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Trout Fishing In The West - A Natives Inside Scoop-Part 2
Water Reading 101
This is a continuation due to my long windedness. I realized that I actually have a lot more information to download than I could fit into one segment so here is part two. A link to part one can be found below.
The picture is one of my favorite holes and produced a 14 lb german brown trout, just not to me. Just up and around the bend is where I missed mine.
In the first installment I discussed some of the different reactions fish have to rainy weather, in my area. I made it a point to say that this is my experience with the fish in my area in the waters I frequent and the fish may act differently in your area. The idea is to find out what and why they act differently at different times of the year and in different conditions. I also discussed how acutely aware a fish is and how they have the upper hand so stay low and quiet, stalk your fish.
In this installment I will be discussing how I read water. Why I choose the specific spots to fish and the ones I pass by. I will also talk a bit about lake water and how I read the signs there. I have had the same fishing days as most of you with amazing days I can't forget to dismal days I wish I could forget. My most forgettable entailed breaking my favorite fly rod, losing my fly box, bashing my knee, and missing a huge fish which I have never seen again.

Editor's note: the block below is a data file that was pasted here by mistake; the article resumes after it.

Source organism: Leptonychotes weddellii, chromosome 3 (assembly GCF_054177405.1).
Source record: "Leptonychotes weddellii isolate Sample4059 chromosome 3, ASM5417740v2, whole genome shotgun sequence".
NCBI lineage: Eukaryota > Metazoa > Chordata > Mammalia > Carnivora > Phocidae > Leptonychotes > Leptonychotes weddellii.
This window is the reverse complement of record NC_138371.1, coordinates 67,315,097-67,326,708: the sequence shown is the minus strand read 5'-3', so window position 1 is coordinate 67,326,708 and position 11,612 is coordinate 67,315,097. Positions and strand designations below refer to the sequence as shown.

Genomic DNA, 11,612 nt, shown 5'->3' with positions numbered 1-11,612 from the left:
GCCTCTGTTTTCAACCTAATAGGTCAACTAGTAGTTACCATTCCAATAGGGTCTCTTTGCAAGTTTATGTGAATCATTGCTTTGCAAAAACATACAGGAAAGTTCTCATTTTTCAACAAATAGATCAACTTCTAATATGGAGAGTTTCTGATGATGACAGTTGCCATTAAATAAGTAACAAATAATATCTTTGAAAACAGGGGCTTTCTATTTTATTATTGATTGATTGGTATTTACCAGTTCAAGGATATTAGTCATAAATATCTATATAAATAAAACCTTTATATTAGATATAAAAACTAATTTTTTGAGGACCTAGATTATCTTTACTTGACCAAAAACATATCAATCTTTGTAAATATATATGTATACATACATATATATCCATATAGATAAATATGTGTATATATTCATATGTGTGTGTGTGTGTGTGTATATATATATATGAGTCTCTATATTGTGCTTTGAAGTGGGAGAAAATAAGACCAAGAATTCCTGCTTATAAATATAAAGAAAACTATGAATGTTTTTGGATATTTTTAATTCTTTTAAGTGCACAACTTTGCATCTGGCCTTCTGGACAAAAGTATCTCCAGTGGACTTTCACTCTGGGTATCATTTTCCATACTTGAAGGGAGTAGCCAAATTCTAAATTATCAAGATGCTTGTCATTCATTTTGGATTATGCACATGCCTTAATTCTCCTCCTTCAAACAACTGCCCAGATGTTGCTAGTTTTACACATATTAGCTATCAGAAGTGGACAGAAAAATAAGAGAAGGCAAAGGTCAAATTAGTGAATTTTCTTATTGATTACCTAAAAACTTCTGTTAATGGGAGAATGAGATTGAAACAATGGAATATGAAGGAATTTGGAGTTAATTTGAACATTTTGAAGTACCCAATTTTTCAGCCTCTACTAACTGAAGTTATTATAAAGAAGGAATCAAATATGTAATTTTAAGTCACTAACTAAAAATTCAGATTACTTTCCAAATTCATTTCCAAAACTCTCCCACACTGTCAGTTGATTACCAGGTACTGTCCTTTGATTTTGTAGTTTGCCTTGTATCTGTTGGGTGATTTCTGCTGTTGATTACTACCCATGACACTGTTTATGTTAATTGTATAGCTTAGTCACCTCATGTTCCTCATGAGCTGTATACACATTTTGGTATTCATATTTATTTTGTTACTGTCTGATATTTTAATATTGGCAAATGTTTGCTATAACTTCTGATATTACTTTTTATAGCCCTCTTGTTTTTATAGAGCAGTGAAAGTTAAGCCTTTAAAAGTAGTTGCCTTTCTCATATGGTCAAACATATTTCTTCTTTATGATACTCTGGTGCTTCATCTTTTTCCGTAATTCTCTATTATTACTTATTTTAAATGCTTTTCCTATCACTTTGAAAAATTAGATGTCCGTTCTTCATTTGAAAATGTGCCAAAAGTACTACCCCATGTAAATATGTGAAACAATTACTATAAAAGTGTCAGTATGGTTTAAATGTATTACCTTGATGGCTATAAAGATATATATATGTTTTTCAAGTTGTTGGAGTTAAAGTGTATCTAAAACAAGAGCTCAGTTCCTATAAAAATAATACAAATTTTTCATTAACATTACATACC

I have taught my friends and my kids these simple techniques to reading the water and how to use it to your advantage. I always start with the general way in which a trout feeds and how it should guide the fisherman. Fish for the most part are facing into the current looking up stream or to be more specific they are faced up stream and looking to the sides. This is actually one of the most valuable tips you can get because once you realize how skittish a trout is you become aware of your location in relation to where the fish is lying. Heading down river at a fish and the casting across directly at the fish is not the best idea. Moving in slowly from behind and casting above the trout allowing your bait to naturally ride the current to your fish is a great idea. I have cast down to fish and across, but I stay very low and present my bait gently and I never land my bait right on a fish's head.